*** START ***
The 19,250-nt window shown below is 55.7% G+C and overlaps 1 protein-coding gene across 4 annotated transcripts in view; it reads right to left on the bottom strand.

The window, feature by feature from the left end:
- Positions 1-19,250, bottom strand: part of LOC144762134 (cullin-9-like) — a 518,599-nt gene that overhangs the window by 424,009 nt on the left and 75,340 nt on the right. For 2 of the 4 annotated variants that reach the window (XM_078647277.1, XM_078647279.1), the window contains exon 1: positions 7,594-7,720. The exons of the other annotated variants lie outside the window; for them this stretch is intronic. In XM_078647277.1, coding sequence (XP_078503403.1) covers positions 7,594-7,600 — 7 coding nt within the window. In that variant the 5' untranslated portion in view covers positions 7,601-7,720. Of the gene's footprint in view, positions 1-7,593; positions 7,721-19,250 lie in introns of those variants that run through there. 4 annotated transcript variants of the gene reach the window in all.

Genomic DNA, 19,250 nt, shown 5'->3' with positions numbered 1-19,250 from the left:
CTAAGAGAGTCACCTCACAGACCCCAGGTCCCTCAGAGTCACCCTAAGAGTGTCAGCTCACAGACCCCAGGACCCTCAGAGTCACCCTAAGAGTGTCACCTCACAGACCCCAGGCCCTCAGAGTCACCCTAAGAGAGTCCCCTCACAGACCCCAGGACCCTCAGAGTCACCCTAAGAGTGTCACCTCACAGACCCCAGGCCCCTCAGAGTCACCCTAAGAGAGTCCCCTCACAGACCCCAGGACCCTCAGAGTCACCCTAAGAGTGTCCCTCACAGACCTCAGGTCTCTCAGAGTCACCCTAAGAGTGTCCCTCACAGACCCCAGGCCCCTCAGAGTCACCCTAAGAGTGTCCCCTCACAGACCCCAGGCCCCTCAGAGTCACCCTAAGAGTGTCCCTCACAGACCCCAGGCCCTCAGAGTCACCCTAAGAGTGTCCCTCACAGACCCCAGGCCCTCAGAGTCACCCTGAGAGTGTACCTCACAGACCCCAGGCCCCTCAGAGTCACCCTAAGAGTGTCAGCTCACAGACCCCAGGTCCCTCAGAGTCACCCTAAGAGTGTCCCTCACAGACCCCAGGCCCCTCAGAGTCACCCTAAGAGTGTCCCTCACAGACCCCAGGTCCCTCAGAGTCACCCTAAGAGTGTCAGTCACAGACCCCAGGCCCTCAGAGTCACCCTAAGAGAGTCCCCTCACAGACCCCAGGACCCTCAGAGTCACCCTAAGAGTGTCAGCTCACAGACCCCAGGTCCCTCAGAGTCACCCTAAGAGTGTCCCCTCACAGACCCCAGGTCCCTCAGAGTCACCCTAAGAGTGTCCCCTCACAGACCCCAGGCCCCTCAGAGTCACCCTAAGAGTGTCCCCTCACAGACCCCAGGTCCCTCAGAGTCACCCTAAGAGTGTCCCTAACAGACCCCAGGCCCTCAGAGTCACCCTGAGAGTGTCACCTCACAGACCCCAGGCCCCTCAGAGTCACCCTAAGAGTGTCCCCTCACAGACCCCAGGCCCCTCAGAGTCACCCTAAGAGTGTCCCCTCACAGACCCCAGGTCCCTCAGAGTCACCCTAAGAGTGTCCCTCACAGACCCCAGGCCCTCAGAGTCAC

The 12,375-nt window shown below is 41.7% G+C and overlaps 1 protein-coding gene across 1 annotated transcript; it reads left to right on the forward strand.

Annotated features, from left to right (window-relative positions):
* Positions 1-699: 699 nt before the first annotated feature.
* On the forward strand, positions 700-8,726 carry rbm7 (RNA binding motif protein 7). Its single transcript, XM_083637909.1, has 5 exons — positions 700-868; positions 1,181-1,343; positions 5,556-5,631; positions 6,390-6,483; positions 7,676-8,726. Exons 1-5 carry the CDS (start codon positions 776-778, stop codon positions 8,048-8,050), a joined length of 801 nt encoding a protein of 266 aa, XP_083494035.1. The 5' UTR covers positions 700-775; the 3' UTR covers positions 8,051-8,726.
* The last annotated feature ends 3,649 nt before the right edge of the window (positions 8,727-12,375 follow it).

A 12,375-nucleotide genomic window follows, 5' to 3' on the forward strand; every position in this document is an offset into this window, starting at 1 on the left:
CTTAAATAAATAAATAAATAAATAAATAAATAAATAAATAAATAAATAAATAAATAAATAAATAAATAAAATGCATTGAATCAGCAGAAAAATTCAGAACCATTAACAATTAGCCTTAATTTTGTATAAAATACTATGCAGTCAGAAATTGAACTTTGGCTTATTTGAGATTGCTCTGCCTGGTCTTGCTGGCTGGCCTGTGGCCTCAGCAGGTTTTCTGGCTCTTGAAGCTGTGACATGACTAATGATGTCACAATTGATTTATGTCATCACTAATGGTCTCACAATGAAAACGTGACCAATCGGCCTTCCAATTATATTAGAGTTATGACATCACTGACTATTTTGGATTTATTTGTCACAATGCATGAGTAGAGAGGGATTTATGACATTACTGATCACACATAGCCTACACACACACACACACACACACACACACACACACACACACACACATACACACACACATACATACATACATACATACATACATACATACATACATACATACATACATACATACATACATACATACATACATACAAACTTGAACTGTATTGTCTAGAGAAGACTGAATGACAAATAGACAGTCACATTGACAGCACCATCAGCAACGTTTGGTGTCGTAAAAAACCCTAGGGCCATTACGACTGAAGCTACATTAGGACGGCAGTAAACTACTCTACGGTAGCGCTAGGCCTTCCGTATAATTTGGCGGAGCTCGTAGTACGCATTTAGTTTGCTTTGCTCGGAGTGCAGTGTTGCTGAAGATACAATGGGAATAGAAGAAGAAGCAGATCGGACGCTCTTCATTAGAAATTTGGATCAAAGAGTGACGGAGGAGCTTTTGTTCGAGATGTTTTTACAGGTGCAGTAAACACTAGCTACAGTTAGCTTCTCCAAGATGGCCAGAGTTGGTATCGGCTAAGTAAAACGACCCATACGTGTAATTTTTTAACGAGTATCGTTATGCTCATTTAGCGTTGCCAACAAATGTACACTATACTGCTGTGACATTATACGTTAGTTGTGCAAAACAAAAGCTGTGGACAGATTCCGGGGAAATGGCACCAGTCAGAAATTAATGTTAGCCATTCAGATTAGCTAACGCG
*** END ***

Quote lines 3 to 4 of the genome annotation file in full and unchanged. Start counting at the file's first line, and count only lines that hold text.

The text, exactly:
- Positions 1-19,250, bottom strand: part of LOC144762134 (cullin-9-like) — a 518,599-nt gene that overhangs the window by 424,009 nt on the left and 75,340 nt on the right. For 2 of the 4 annotated variants that reach the window (XM_078647277.1, XM_078647279.1), the window contains exon 1: positions 7,594-7,720. The exons of the other annotated variants lie outside the window; for them this stretch is intronic. In XM_078647277.1, coding sequence (XP_078503403.1) covers positions 7,594-7,600 — 7 coding nt within the window. In that variant the 5' untranslated portion in view covers positions 7,601-7,720. Of the gene's footprint in view, positions 1-7,593; positions 7,721-19,250 lie in introns of those variants that run through there. 4 annotated transcript variants of the gene reach the window in all.

Genomic DNA, 19,250 nt, shown 5'->3' with positions numbered 1-19,250 from the left: